Plant Community Highlight: Xeric Prairies Part 2

Written by Jeff Veglahn
    Monday, 25 November 2013
Plant Community Highlight: Xeric Prairies Part 2

I personally feel that the beauty of Xeric prairies (and prairies in general) are often overlooked when compared to other habitats such as forest communities. I think this especially holds true if you ask anyone that has driven through Middle America: "How was the scenery?" I would bet most people would say "There's a whole lot of nothing out there!" This might be true, since today, there are less than 0.1% of natural prairies remaining as opposed to the vast majority that could be found years ago!


This post is the "Part 2" edition of Jeff's blog post about Xeric Prairies that first appeared last Thursday, November 21st.  To view the first part of this blog, visit here.  

"The disappearance of a major natural unit of vegetation from the face of the earth is an event worthy of causing pause and consideration by any nation. Yet so gradually has the prairie been conquered by the breaking plow, the tractor, and the overcrowded herds of man...that scant attention has been given to the significance of this endless grassland or the course of its destruction. Civilized man is destroying a masterpiece of nature without recording for posterity that which he has destroyed." – John Ernest Weaver

When the European settlers came to North America, they were unfamiliar with the landscape they encountered. Because of that, they did most of their settling and farming in wooded areas. Additionally, the tools they brought with them were not adequate to break up the harder prairie soil. But from 1830 to 1900, everything changed with the addition of John Deere's steal moldboard blow. During that time frame, 240 million acres of prairie were converted into farmland.  In Wisconsin, prairies were historically found southwest of the tension zone that runs from Polk County to Sheboygan County. At the time of settlement, there was roughly 2.1 million acres of prairie (6% of the total land surface of Wisconsin). Today, less than 200,000 acres of prairies are left intact; a majority of this is segmented and found only in remnant cemeteries, restoration projects, and areas not accessible to farming equipment.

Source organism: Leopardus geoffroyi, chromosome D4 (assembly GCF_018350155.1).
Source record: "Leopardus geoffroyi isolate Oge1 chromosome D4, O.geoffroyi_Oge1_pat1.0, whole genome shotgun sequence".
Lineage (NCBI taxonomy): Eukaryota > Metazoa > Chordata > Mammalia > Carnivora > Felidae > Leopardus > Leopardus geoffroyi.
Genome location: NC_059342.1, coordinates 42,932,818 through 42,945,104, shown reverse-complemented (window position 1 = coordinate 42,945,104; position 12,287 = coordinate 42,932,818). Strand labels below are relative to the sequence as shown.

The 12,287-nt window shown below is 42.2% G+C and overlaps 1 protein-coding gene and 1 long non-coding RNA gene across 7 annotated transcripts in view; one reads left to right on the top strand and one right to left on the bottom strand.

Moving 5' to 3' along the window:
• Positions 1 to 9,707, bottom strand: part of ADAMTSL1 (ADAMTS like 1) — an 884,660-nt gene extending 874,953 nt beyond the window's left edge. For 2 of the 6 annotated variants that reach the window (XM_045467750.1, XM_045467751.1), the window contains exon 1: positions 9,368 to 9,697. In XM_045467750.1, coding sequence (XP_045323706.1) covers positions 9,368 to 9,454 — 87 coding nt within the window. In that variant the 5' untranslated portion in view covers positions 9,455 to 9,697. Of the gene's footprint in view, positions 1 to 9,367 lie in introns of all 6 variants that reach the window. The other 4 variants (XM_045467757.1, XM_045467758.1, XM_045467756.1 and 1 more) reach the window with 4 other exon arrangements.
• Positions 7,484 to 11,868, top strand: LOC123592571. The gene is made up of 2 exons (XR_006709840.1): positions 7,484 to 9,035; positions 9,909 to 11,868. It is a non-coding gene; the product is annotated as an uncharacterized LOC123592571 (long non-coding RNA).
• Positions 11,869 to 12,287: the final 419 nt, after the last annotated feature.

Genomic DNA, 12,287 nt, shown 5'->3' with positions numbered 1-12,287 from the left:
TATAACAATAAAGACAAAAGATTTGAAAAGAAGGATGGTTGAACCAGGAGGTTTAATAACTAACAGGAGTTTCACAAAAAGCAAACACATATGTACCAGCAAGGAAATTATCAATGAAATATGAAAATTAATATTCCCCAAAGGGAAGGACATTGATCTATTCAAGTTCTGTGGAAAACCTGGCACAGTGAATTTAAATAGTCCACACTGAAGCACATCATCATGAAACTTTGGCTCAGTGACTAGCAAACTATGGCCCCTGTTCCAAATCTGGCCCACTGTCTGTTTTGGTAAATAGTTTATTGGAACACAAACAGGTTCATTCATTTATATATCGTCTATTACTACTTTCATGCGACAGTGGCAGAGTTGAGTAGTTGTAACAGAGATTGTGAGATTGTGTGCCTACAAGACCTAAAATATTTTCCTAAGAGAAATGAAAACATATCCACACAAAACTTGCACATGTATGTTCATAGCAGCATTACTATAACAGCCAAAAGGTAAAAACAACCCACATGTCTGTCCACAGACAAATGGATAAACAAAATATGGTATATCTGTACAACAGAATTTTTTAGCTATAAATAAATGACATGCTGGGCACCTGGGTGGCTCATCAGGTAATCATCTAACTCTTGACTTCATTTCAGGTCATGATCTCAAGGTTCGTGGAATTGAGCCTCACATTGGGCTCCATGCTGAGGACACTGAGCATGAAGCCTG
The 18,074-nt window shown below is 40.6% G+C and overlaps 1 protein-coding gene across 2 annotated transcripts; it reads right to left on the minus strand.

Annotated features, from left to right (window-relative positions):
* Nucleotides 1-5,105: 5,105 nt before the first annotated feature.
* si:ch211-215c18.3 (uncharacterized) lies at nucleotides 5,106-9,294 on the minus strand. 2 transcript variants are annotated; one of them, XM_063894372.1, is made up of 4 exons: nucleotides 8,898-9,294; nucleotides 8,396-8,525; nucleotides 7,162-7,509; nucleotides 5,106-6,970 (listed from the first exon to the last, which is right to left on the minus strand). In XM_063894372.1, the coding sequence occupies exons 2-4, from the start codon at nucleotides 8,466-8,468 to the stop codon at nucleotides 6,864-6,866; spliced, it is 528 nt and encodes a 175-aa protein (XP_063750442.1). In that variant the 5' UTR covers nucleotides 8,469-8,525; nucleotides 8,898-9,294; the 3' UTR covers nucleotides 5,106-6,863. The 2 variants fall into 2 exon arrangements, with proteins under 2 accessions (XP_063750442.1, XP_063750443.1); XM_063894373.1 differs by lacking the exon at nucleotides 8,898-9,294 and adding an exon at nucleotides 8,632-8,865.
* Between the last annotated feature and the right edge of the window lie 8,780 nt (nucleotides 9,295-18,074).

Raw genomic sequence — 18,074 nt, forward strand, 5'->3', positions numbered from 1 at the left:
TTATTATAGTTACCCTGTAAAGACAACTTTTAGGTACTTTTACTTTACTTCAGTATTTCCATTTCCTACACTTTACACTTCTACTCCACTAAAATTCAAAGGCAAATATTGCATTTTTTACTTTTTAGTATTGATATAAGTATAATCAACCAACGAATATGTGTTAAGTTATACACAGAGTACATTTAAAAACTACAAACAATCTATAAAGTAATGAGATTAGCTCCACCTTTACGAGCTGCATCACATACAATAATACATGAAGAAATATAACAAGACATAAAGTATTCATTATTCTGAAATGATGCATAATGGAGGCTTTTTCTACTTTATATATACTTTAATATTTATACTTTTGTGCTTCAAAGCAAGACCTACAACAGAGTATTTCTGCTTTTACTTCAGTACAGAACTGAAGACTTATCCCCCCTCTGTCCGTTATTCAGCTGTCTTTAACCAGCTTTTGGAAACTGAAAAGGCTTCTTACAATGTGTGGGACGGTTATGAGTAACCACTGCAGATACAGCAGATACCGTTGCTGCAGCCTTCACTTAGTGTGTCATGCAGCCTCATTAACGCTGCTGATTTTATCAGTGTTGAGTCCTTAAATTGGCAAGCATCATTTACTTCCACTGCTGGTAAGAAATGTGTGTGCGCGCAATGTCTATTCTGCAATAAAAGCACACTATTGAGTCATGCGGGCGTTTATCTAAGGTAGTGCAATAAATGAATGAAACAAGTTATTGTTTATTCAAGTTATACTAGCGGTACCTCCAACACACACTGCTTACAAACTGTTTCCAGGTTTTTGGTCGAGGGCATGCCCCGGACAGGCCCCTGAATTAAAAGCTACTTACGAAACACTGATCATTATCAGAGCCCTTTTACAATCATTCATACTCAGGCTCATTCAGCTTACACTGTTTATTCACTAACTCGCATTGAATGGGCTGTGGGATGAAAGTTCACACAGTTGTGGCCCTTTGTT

Prairie reduction isn't due to agriculture alone - vast population growth is also responsible. In the same time frame of 1830-1900, the population in Wisconsin grew from 3,245 to 2.1 million people. Today, the amount of agricultural land in Wisconsin has stayed about the same, but the population has grown to about 5.3 million people. With all this expansion, prairies were replaced with housing developments.

Where to go from here?

This topic is too large for me to talk about everything regarding prairies and Xeric prairies, but I hope this blog post sparked some interest. If you're interested, come and volunteer at any of the Land Stewardship volunteer times at Riverside Park, Washington Park, or Menomonee Valley. We are always more than happy to talk, and teach about this native habitat. You will also help us in our work of restoring over 100 acres of prairies and other native plant communities!  Also, be sure to check out my first blog post on Xeric prairies here.

There are also many resources and books out there that will teach you about prairies. Some that I use here are "The Tallgrass Restoration Handbook for Prairies, Savannas, and Woodlands" by Packard & Mutel, "Vegetation of Wisconsin" by John T. Curtis, and "The Tallgrass Prairie Center Guide to Prairie Restoration in the Upper Midwest" By Smith, Williams, Houseal & Henderson.

I would like to leave you with one final quote.

"While I know the standard claim is that Yosemite, Niagara falls, the upper Yellowstone and the like, afford the greatest natural shows, I am not so sure but the Prairies and Plains, while less stunning at first sight, last longer, fill the aesthetic sense fuller, precede all the rest, and make North America's characteristic landscape." – Walt Whitman

Jeff Veglahn

Jeff Veglahn

Jeff was born and raised in La Crosse, Wis. enjoying what the Mississippi River and wetlands had to offer. He received a B.S. in Ecology from Winona State University in Winona, Minn. After graduating in 2009, he and his wife moved here to Milwaukee. Jeff was hired here at the Urban Ecology Center as the Seasonal Land Steward at Riverside Park in 2011. In January of 2013, he started as the permanent Land Steward for the Menomonee Valley branch. His favorite activities include cooking (eating), fishing, and exploring personal faith based disciplines.


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